Self Care at Uni

Statistics show that 1 in 6 young people aged 16-24 has symptoms of a common mental disorder such as depression or an anxiety disorder.1

Building resilience and encouraging self-care is so important, in particular during these uncertain times. As a parent of young adults, Nutritional Advisor, Tracy Breuning, shares a number of wellbeing and lifestyle tips below to support those that need an extra helping hand to build their 'resilience toolbox', not just during this time but also as something that can be taken forward in life, from university and beyond.


Living with others and sharing communal spaces can be a delicate balance! Whether at home or in accomodation such as halls or a house share, try to set out some common ground rules and agree boundaries from the beginning, managing everyone’s expectations from the start.


Keep up with and strengthen your support networks of family and friends. Often university can take us hundreds of miles away from home, make time to pick up the phone and reach out to family and old friends. Studies show as humans we like to feel we belong to something. Positive social connections can boost our love hormone oxytocin, which increases self esteem and optimism as well as dopamine, which can boost our drive. 

Stay connected to tutors and support study groups and don’t be afraid to ask for help if you are getting overwhelmed or behind on deadlines.


Watch out for perfectionism traits and remember self-preservation. Try and live in the present and not ruminate on things that have happened or may happen. If you notice limiting beliefs or behaviours, change your environment and do something you enjoy, which makes you feel good, such as listening to music or going for a walk. Mindfulness is a great tool to help still the mind, so why not explore short guided mindfulness meditations, such as on the Headspace app.


Exercise can help boost our feel good endorphins. Try to get outdoors at least once a day – a brisk walk or run to increase your heart rate or perhaps cycle to campus. Find a new sport and try out for the university team! Sports activities are a great way to meet others and with your new found friendship you're more likely to stay committed to the sport. And why not add an indoor activity like stretching or yoga to relax at the end of the day.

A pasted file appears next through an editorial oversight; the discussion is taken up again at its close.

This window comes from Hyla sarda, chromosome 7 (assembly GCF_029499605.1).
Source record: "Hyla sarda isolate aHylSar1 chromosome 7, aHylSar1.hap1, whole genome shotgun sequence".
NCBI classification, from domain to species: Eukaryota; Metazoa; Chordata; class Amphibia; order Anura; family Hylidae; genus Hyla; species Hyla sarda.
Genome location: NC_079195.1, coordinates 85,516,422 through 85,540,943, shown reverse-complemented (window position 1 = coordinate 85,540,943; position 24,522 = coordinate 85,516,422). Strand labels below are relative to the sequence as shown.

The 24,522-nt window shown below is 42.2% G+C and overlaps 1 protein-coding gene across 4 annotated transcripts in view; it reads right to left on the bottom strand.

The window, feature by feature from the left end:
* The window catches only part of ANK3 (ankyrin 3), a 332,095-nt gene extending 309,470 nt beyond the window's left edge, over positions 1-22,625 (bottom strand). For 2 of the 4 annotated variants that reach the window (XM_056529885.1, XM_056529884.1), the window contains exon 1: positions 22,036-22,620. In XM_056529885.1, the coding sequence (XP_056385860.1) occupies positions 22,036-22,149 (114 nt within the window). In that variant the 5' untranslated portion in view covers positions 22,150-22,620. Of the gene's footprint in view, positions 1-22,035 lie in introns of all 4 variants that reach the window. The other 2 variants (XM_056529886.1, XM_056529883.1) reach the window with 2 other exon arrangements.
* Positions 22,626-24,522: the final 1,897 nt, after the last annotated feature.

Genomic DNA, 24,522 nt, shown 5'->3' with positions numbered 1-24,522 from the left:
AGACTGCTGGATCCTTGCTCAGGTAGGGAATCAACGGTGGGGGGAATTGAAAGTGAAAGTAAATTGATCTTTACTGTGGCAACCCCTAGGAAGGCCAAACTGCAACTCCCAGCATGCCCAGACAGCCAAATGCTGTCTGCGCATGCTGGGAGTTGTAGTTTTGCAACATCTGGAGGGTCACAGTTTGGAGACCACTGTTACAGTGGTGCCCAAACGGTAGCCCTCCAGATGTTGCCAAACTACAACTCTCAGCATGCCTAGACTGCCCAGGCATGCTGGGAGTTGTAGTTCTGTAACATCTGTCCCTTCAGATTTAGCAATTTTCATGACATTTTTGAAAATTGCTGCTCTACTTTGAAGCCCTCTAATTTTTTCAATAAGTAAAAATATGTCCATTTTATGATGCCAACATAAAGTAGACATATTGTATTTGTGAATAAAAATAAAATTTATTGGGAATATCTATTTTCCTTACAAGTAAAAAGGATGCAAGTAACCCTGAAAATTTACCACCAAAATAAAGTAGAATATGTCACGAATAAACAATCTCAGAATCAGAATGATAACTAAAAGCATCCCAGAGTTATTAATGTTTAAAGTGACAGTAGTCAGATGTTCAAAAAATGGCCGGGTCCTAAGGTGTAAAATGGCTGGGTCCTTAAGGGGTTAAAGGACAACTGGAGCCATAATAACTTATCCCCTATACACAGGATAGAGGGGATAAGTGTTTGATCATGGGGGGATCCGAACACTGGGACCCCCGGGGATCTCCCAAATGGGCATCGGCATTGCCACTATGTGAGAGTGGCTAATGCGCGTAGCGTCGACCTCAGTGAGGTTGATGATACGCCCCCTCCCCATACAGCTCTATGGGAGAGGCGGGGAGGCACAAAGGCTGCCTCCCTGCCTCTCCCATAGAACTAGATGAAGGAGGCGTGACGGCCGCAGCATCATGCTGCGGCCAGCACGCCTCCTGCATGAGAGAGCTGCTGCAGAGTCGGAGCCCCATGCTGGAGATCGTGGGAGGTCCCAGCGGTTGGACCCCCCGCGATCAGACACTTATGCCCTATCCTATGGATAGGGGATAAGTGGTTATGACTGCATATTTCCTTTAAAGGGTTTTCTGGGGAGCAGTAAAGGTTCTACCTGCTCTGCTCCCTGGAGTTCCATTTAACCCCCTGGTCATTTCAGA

Around 90% of our feel good neurotransmitter serotonin is manufactured in the gut. Support your gut flora diversity with prebiotic foods such as slightly green bananas, apples, oats, asparagus, onions, garlic and leeks. Try your hand at making fermented foods such as sauerkraut which has been shown to have good levels of the beneficial Lactobacillus species.  

In addition, support with a multi-strain live bacteria supplement, such as Bio-Kult Boosted, containing 14 different strains, plus vitamin B12 which contributes to the normal function of the immune system and normal psychological function.


Our happy hormone, serotonin, is derived from the protein tryptophan. Ensuring you have good sources of tryptophan in the diet, such as turkey, beef, bananas, beans, cottage cheese, nuts and seeds is important as we must obtain tryptophan through the foods we eat; our bodies cannot create this essential protein. 


We are all used to eating on the go and rushing our food but this year has provided us ample time to retrain the brain to slow down and be in the moment! Animal and human studies indicate that mastication (chewing) modifies the effects of stress and is effective for preserving hippocampus-dependent cognitive function.2  Make time to sit at the dinner table and focus on the foods you are eating without distraction. Putting your cutlery down in between mouthfuls can help slow things down further.


Water accounts for 75% of our brain mass so it is not surprising that dehydration can cause confusion, drowsiness and memory loss.3  It’s important to stay hydrated, so aim for 2 litres of water throughout the day, and limit fizzy drinks to special occasions or weekends only. Remember caffeinated teas, coffee and alcohol are all diuretics so should each be followed by a glass of water to stay hydrated. Herbal teas are a great caffeine-free alternative.


It’s important to keep to a healthy sleep routine to maintain circadian rhythms. Watch stimulants through the day such as caffeine. Manage technology in the evening so make sure you come off phones and laptops a few hours before going to bed and use the blue light filters, which many devices now have built in. Enjoy a calming, camomile tea before bed.


1. NHS Digital (2017) Adult Psychiatric Morbidity Survey: Survey of Mental Health and Wellbeing, England, 2014.

2. Kagaku Azuma, Qian Zhou, and Kin – ya Kubo. Association between Mastication, and Hippocampus, and the HPA Axis: A Comprehensive Review. International Journal of Molecular Sciences. 2017. 

3. Zhang N, Du SM, Zhang JF, Ma GS. Effects of Dehydration and Rehydration on Cognitive Performance and Mood among Male College Students in Cangzhou, China: A Self-Controlled Trial. Int J Environ Res Public Health 2019;16(11).